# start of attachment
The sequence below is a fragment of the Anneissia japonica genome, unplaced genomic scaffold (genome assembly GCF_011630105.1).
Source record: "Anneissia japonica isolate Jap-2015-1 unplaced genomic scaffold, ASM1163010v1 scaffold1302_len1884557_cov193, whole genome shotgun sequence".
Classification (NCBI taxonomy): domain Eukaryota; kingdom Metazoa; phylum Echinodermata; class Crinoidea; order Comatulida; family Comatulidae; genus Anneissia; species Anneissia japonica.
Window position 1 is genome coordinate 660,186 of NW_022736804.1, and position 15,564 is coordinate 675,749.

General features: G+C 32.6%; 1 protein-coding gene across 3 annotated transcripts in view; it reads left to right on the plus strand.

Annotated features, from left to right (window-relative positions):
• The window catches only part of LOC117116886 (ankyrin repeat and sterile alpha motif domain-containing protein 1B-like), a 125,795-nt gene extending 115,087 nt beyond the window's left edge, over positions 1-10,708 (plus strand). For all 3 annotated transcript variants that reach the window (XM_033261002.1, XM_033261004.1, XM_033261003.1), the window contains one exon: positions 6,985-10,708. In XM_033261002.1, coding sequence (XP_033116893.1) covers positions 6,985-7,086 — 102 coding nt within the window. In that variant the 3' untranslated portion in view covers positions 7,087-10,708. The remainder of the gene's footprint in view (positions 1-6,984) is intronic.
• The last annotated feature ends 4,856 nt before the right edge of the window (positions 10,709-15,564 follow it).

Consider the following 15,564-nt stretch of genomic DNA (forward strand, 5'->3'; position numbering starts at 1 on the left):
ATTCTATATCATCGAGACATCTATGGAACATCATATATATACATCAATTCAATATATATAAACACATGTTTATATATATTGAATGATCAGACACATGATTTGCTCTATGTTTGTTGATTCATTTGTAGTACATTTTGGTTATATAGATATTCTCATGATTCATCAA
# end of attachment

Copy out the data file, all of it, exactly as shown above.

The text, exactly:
The sequence below is a fragment of the Anneissia japonica genome, unplaced genomic scaffold (genome assembly GCF_011630105.1).
Source record: "Anneissia japonica isolate Jap-2015-1 unplaced genomic scaffold, ASM1163010v1 scaffold1302_len1884557_cov193, whole genome shotgun sequence".
Classification (NCBI taxonomy): domain Eukaryota; kingdom Metazoa; phylum Echinodermata; class Crinoidea; order Comatulida; family Comatulidae; genus Anneissia; species Anneissia japonica.
Window position 1 is genome coordinate 660,186 of NW_022736804.1, and position 15,564 is coordinate 675,749.

General features: G+C 32.6%; 1 protein-coding gene across 3 annotated transcripts in view; it reads left to right on the plus strand.

Annotated features, from left to right (window-relative positions):
• The window catches only part of LOC117116886 (ankyrin repeat and sterile alpha motif domain-containing protein 1B-like), a 125,795-nt gene extending 115,087 nt beyond the window's left edge, over positions 1-10,708 (plus strand). For all 3 annotated transcript variants that reach the window (XM_033261002.1, XM_033261004.1, XM_033261003.1), the window contains one exon: positions 6,985-10,708. In XM_033261002.1, coding sequence (XP_033116893.1) covers positions 6,985-7,086 — 102 coding nt within the window. In that variant the 3' untranslated portion in view covers positions 7,087-10,708. The remainder of the gene's footprint in view (positions 1-6,984) is intronic.
• The last annotated feature ends 4,856 nt before the right edge of the window (positions 10,709-15,564 follow it).

Consider the following 15,564-nt stretch of genomic DNA (forward strand, 5'->3'; position numbering starts at 1 on the left):
ATTCTATATCATCGAGACATCTATGGAACATCATATATATACATCAATTCAATATATATAAACACATGTTTATATATATTGAATGATCAGACACATGATTTGCTCTATGTTTGTTGATTCATTTGTAGTACATTTTGGTTATATAGATATTCTCATGATTCATCAA